Corn, being an annual plant, has opportunity for quick expression of mutations. Simple substitution for one of the nucleotide bases within the DNA for a gene, can result in an amino acid change in a protein critical to some physiological process in the plant. Many of these types of ‘errors’ made during meiosis do not cause meaningful or notable changes to the expressed corn phenotype, but a few have huge effects.
Opportunity for mutations to occur among the 40,000 corn genes, each gene having about 50-150 sets of 3 nucleotide bases makes genetic variability inevitable. Fortunately for us, this variability has been mostly beneficial, allowing for adaptation of this crop to multiple environments. Humans have been able to select those appropriate genotypes. Some rare mutants resulting in waxy and high amylose endosperm have special uses. White endosperm is another recessive gene that was due to a mutation in gene responsible for carotenoids in yellow kernels. Pure white kernels also require genes for colorless pericarp. Other obvious mutations involve different anthocyanin genes resulting in blue and red kernels.
Most mutations have resulted in less obvious differences affecting plant height, leaf uprightness, leaf width, root growth and direction, mineral uptake, general and specific disease resistance and even more subtle differences in photosynthesis and cellular respiration.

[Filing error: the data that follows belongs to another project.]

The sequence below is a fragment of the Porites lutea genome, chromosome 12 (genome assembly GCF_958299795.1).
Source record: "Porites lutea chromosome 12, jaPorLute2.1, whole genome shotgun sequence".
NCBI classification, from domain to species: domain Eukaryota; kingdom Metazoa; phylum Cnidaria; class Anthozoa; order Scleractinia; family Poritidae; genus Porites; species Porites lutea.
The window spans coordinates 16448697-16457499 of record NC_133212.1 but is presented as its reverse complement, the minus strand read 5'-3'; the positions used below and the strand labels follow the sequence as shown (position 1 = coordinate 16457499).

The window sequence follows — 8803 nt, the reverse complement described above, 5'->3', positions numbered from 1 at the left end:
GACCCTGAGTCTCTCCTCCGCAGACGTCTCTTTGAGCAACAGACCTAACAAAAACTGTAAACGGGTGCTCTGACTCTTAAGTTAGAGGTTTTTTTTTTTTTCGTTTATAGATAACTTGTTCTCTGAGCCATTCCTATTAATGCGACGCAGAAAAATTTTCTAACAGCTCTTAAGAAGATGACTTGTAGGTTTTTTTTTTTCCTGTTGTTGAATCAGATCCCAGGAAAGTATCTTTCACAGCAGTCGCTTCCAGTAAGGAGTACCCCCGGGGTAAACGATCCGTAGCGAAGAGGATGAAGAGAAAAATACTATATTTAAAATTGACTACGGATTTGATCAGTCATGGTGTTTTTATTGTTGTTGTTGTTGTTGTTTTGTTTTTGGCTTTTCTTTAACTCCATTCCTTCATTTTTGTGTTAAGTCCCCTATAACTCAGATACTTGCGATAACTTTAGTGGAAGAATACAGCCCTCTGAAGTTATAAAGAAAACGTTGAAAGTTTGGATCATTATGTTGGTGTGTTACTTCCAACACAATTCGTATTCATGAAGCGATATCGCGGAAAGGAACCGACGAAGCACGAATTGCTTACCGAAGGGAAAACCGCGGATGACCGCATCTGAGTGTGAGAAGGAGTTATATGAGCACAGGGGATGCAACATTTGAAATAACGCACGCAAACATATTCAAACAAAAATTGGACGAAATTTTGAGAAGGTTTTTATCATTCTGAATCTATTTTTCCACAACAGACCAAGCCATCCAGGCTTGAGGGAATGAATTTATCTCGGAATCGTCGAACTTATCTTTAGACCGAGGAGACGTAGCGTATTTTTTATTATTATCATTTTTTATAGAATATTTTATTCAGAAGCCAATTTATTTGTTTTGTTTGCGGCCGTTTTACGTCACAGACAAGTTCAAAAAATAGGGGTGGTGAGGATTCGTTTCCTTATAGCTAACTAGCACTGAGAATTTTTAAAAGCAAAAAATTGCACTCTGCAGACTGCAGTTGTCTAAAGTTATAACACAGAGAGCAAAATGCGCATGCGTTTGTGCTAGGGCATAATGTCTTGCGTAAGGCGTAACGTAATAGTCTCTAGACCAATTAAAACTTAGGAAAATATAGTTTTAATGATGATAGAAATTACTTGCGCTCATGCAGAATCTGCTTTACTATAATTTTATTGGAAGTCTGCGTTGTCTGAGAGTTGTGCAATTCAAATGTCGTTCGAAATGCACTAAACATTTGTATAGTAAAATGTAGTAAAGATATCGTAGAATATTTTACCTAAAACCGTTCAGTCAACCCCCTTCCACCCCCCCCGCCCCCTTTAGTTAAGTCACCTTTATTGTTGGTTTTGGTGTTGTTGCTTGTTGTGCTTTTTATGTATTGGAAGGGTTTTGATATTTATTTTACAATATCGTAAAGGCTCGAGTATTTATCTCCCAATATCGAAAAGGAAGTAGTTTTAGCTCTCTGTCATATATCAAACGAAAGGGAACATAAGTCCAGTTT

Mutations, although random, have given us a crop adapted to multiple human needs.
A review of the relationship of nucleotides to DNA and RNA can be found at:
A maize data base of corn mutants is maintained at maizegdb.org. This online site has an interesting summary of notable mutants at:
About Corn Journal
The purpose of this blog is to share perspectives of the biology of corn, its seed and diseases in a mix of technical and not so technical terms with all who are interested in this major crop. With more technical references to any of the topics easily available on the web with a search of key words, the blog will rarely cite references but will attempt to be accurate. Comments are welcome but will be screened before publishing. Comments and questions directed to the author by emails are encouraged.